New Year’s Eve is arguably the only night of the year that a pro-drinking mentality is not only accepted but openly encouraged and promoted. Short of driving drunk, all manners of drunken folly are welcomed.
From liquor stores to TV ads to bars and clubs, there are excessive advertisements and promotions for alcohol during the entire week between Christmas and New Year’s Eve. The message that the only way to truly enjoy yourself on New Year’s Eve is to get drunk screams loud and clear.
Many people who suffer from alcohol addiction struggle with the association between alcohol and having a “good time.” It can be difficult for them to accept that they can go out to dinner with a group of friends or watch a football game with the family without drinking and still have an enjoyable time. The bottom line is that these are common experiences and learning how to enjoy them without a drink in hand is a key component in every alcohol rehab program.
However, the aura of excessive drinking on New Year’s Eve puts it in a completely different class from these common experiences. People get caught up in the transition of the end of one year and the beginning of the next. As a result, they blur their notions of unacceptable versus acceptable behavior. Most people can adopt this mentality for a single night and go right back to a normal mentality the next day. For alcoholics, it is not that simple.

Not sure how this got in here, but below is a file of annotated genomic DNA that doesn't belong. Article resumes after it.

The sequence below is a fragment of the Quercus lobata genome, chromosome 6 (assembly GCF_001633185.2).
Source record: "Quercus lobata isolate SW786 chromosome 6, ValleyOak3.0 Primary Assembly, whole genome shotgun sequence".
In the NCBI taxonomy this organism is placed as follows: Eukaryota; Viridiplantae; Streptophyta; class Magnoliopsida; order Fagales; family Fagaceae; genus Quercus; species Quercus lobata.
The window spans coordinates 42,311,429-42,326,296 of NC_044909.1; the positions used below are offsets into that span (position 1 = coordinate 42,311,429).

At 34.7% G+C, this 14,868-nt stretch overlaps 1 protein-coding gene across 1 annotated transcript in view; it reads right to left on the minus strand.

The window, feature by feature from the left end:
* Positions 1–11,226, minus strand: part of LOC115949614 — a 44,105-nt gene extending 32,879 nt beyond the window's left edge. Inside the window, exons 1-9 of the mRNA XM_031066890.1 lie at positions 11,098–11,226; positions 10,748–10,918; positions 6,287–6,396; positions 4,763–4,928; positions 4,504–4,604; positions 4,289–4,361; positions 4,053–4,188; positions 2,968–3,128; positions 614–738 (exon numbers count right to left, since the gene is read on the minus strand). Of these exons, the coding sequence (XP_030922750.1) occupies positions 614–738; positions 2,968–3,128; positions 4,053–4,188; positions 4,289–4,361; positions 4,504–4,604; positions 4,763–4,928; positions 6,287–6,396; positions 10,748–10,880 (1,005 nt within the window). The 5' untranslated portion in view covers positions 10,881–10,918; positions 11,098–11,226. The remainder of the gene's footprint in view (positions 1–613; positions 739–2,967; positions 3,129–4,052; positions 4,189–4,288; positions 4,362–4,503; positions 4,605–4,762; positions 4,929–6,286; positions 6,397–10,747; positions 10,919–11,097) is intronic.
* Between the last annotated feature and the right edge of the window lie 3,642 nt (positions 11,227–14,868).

When it comes to alcoholism, the myth of New Year’s Eve is that it is the exception. For an alcoholic, when he or she is not sober, every night is the exception. The exception is the norm, and the path to recovery involves adapting a new stance on what constitutes a norm.
It’s a common misconception that alcohol helps alleviate stress. In reality, consuming alcohol has a negative effect on your body’s ability to handle stress. You may feel that a few drinks helps relax you before a stressful situation, but you may not be aware that the effects of stress can actually limit the perceived good effects of the alcohol, making it less effective at helping you cope with your stress.